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Petrol and diesel prices may rise another 10p to 20p per liter next week. Howard Cox of FairFuelUK takes a close look at the current fuel market and recommends to the Chancellor to address the unsustainable rise in fuel prices in the spring statement of 23rd March 2022.

The additional VAT generated over the past year and the coming months due to record pump prices is more than enough to give drivers some breathing room and reduce fuel tax by 5p. This would align pump prices with the European average and make businesses more competitive and viable in a post-Covid recovery phase.

Even taking into account changes in exchange rates since 2014, when the dollar price of a barrel of Brent oil was similar to current prices, diesel and petrol are 10p to 14p per liter HIGHER NOW than necessary. For the driver of an average family car, that’s £7.70 more than is both honest and fair.

Road transport costs are overwhelming

A resilient and fit road freight and logistics sector is also essential, not just to keep Britain moving, but to help build back better as we return to post-pandemic normality. Without your support through the introduction of an essential user discount, we run the very real risk that, as hauliers continue to be hit with sky-high diesel prices during a cost of living crisis, the he economic future of the industry will become increasingly uncertain.

With more than half the cost of a liter of diesel represented by the levy, we strongly believe that action must be taken to support UK hauliers and keep consumer prices under control through the introduction of a essential user discount of 15 pence per litre. This step would mirror an approach taken by many other European countries, including Spain, France and Italy, which has proven successful.

For more than a decade of campaigning, FairFuelUK witnessed the insidious and uncontrolled scam of British drivers. Our nation’s business, community, and social rhythm and our right to choose our movements have been so relentlessly demonized and ruthlessly exploited that it has become an institutionalized business and tax fixation to implement a tsunami of anti-driver policies. And it looks like there are more to come.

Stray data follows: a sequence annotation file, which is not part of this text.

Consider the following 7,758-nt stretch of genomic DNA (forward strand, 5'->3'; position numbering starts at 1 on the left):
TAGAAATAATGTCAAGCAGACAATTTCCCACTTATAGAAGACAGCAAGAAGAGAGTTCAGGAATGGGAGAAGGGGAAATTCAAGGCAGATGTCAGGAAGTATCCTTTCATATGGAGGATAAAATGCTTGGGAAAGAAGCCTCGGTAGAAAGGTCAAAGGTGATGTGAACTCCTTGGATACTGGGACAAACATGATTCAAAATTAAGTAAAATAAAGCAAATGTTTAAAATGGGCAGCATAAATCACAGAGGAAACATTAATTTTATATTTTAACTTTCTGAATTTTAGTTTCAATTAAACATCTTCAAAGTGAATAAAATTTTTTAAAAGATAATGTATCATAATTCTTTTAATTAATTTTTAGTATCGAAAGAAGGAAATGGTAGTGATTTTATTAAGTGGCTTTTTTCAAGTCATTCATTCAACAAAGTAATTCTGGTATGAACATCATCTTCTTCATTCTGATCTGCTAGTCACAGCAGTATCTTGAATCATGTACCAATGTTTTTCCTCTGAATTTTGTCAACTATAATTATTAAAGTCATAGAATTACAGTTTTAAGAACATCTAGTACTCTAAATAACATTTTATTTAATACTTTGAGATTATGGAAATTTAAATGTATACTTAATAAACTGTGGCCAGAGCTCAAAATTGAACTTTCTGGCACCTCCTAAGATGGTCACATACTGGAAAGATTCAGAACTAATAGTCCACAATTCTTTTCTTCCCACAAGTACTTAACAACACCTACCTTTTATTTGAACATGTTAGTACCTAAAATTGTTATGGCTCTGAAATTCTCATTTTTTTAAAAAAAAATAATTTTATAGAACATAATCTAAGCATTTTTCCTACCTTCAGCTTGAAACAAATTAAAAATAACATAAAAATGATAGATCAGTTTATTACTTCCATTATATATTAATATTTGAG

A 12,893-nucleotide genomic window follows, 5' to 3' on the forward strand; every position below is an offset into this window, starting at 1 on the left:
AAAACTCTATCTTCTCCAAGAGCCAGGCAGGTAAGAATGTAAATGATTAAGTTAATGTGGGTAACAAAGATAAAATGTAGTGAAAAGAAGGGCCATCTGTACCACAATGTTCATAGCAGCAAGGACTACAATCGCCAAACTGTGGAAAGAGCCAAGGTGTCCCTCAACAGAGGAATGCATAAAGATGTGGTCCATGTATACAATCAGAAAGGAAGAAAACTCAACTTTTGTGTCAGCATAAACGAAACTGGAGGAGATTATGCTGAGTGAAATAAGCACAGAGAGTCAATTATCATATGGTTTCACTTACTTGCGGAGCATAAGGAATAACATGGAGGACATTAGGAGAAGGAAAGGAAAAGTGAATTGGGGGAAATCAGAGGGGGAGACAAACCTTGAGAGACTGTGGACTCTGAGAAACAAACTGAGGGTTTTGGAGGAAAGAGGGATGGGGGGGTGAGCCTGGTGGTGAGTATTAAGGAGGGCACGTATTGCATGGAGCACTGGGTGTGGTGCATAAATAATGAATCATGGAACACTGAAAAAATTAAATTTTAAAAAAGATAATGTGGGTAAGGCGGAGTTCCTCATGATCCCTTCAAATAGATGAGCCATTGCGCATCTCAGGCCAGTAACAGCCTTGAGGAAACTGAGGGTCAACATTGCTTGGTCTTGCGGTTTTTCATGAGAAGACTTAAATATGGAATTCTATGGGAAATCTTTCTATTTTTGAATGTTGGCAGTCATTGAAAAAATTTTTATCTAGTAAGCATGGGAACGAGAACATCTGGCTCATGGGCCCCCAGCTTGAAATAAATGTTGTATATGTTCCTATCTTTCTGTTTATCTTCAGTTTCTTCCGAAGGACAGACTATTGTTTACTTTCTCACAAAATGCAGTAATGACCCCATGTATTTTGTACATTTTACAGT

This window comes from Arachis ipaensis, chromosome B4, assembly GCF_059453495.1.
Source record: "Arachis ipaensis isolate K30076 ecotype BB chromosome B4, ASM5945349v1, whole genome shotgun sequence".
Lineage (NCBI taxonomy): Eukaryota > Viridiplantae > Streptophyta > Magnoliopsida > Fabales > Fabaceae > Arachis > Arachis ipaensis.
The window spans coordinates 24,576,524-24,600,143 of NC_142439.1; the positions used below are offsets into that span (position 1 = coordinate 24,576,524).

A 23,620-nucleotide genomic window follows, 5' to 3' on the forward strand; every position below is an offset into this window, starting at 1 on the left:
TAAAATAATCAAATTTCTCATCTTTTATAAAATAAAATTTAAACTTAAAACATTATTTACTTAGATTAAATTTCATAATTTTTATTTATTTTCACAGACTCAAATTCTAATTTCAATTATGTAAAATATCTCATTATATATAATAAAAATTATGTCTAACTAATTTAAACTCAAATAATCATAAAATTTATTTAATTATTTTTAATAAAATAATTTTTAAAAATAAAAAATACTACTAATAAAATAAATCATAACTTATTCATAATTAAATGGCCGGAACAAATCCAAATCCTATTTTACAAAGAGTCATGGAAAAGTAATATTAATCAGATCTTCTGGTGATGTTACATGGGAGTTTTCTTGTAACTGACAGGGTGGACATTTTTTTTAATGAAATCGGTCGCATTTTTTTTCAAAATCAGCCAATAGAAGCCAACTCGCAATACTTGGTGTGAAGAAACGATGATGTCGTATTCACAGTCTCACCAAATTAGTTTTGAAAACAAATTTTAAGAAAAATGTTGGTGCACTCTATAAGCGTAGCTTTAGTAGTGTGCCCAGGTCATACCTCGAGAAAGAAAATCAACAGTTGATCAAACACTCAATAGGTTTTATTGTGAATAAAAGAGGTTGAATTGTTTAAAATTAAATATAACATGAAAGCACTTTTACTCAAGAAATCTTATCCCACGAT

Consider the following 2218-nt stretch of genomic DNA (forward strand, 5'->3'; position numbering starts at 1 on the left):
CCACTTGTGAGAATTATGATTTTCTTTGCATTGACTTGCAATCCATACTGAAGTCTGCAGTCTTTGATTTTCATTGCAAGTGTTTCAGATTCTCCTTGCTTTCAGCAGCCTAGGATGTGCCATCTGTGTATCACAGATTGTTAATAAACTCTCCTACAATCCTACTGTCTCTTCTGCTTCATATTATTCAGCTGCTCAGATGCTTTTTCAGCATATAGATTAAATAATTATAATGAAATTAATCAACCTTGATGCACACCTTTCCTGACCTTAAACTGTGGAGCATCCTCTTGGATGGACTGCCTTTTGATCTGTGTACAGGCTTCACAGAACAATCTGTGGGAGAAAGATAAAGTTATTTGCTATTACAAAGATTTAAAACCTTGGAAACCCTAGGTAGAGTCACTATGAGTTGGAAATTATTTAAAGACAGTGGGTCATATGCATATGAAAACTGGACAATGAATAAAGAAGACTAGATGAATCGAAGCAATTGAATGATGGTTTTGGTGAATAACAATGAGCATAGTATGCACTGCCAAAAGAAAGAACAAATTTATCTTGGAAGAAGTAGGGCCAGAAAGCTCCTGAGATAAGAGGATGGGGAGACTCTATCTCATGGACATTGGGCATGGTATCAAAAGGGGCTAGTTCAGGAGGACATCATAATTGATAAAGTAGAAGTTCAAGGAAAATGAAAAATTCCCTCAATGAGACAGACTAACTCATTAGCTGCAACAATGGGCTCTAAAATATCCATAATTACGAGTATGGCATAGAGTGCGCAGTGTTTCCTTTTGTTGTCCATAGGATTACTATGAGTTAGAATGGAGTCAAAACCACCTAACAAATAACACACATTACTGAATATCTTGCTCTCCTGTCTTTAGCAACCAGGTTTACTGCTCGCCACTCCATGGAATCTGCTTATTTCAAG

Exploitation of drivers is even more rampant, with companies shamelessly using the Ukraine conflict to line their pockets.

In Drumchapel, Glasgow, a BP garage has just upgraded diesel from 159.9p to 173.9p a litre. What is the basis for this increase and why again are diesel drivers exploited more than petrol users?

There needs to be transparency in how gasoline and diesel prices are achieved as “commodity costs in the global market and exchange rates fluctuate ‘legitimately’”.

Why is the Treasury, and they know it very well, failing to act to control runaway profits is hurting the economy, hitting the world’s already highest taxed drivers and fueling inflation?

The lack of financial support for drivers is certainly not due to the gargantuan pile of £2billion in additional VAT that the Treasury has benefited from due to a high filling cost.

If gas, electricity, water and telecoms have price protection bodies, why should motorists not have them too? We need “PumpWatch” now, to ensure fair pricing for consumers and hard-working fuel retailers. Most of the profits are made at the wholesale level and not by small independent retailers, who are also victims of the greedy fuel supply chain.